Syria's Islamists unite to form Islamic Front alliance

Photo: AFP

Islamist groups fighting to topple Syrian President Bashar al-Assad’s regime and replace it with an Islamic state joined forces on Friday to form Syria’s largest rebel alliance, the new Islamic Front announced in a statement.


Islamist groups fighting to topple President Bashar al-Assad’s regime and replace it with an Islamic state joined forces on Friday to form Syria’s largest rebel alliance, the new group announced in a statement.

"The Islamic Front is an independent military and social force that is aimed at bringing down Assad's regime in Syria and at replacing it with a just Islamic state," said a statement released by the group.

A rebel spokesman, Abu Firas, earlier declared "the complete merger of the major military factions fighting in Syria".

The merger of at least six separate Islamist groups comes after repeated calls for unity from opposition fighters and their foreign backers, and international frustration over a lack of solidarity among rebel groups.

But the new alliance threatens to undermine the leadership of the mainstream Free Syrian Army, which has lost credibility over its inability to secure arms demanded by its fighters.

Among those joining the new coalition are Aleppo's biggest fighting force Liwa al-Tawhid (Tawhid Brigade), the Salafist group Ahrar al-Sham, Suqour al-Sham, al-Haq Brigades, Ansar al-Sham and the Islamic Army, which is centred around Damascus. The Kurdish Islamic Front also reportedly joined the alliance.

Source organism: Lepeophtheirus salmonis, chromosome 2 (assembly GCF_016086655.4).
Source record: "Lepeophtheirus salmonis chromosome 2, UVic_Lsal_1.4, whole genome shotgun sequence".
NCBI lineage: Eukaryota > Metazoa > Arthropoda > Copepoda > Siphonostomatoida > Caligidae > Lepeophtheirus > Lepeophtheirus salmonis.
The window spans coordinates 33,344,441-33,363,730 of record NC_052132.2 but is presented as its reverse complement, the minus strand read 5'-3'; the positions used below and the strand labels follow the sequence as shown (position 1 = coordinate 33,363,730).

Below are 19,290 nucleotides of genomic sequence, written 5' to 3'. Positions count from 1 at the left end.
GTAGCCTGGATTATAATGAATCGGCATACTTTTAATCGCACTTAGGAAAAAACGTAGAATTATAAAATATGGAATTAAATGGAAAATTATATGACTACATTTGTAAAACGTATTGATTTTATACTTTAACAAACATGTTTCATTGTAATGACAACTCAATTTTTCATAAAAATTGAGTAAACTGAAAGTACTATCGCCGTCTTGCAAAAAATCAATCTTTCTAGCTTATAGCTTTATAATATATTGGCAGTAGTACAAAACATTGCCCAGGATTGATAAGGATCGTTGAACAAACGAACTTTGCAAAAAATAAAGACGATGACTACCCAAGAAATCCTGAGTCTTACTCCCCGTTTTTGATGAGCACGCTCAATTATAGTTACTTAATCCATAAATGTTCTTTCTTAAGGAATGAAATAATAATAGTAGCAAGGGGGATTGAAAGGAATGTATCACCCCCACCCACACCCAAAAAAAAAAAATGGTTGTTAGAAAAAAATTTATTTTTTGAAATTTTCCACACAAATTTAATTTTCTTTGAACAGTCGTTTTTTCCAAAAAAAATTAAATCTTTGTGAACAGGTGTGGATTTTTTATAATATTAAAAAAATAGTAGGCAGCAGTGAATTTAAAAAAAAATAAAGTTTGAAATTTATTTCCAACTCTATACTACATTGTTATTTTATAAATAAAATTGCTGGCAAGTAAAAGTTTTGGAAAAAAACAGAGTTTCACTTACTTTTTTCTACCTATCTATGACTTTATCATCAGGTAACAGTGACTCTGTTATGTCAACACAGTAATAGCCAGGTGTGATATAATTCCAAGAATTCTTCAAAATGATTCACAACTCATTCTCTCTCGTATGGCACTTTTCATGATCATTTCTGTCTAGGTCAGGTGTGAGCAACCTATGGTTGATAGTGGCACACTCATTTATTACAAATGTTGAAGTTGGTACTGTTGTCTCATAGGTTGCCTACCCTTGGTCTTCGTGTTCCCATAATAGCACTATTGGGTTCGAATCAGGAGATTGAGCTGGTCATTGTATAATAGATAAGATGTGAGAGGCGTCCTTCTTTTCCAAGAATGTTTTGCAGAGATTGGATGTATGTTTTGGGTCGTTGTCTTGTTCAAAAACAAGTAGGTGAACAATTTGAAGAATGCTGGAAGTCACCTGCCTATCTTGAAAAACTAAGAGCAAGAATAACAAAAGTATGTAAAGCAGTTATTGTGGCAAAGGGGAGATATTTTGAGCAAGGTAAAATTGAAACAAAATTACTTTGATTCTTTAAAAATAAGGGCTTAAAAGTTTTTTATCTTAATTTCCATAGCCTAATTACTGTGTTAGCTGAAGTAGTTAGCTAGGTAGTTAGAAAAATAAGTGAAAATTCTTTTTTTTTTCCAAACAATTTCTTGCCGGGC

The groups are seen as not being as hard-line as the al Qaeda-linked rebels of al Nusra Front or the Islamic State of Iraq and the Levant (ISIL), which also operate in Syria.

Speaking to AFP via the Internet from the northern province of Aleppo, Firas said the Islamic Front, which unites tens of thousands of rebels, would have "one policy and one military command".

Aron Lund, an expert on the Syrian conflict and a Middle Eastern affairs analyst, described as significant the new coalition of mainstream and hard-line Islamists, excluding any al Qaeda factions.

"It's something that could be very important if it holds up," Lund told AFP.

The Islamic Front's formation was a response to both regime advances and the "aggressive posture" of jihadists against other rebels, he said, adding: "I assume there's a good deal of foreign involvement as well."

"There's been a lot of talk about how Saudi [Arabia] and the Gulf have been pushing to unify the rebels," he said.

The move came days after the death of Liwa al-Tawhid's charismatic military chief Abdel Qader Saleh, who had called for unity.

Bad news for Assad, al Qaeda

Firas said "the doors are open to all the military factions, and a committee is working to study the entrance of all groups that also want to join".

"It has been decided that all the factions' military, media, humanitarian and administrative offices will merge over a transitional period of three months," he added.

Saleh died from his wounds Monday, after an air strike on a building in Aleppo where he and other faction leaders had been meeting.

Activists welcomed the merger as "bad news" both for Assad and al Qaeda-linked ISIL, which has fought against rebel brigades in opposition-held areas, including some rival Islamists.

"The news will terrorise the regime and ISIL at the same time," said one activist group.

In the latest fighting, rebels, including jihadists, seized Deir Attiya on the Lebanese border, according to the Syrian Observatory for Human Rights.

The majority Christian town in the Qalamoun area north of Damascus is on a strategic route linking the capital to Homs in central Syria. It was seized by ISIL and al Nusra Front as well as other Islamist groups, the Observatory said.

Three days earlier, the Syrian army took nearby Qara, which had been under opposition control for months.

Regime warplanes staged 16 air strikes on Qalamoun on Friday, the Observatory said.

More than 120,000 people have died in Syria's war, which erupted after Assad's regime launched a crackdown on pro-democracy protests, sparking a brutal insurgency.

(FRANCE 24 with AFP)

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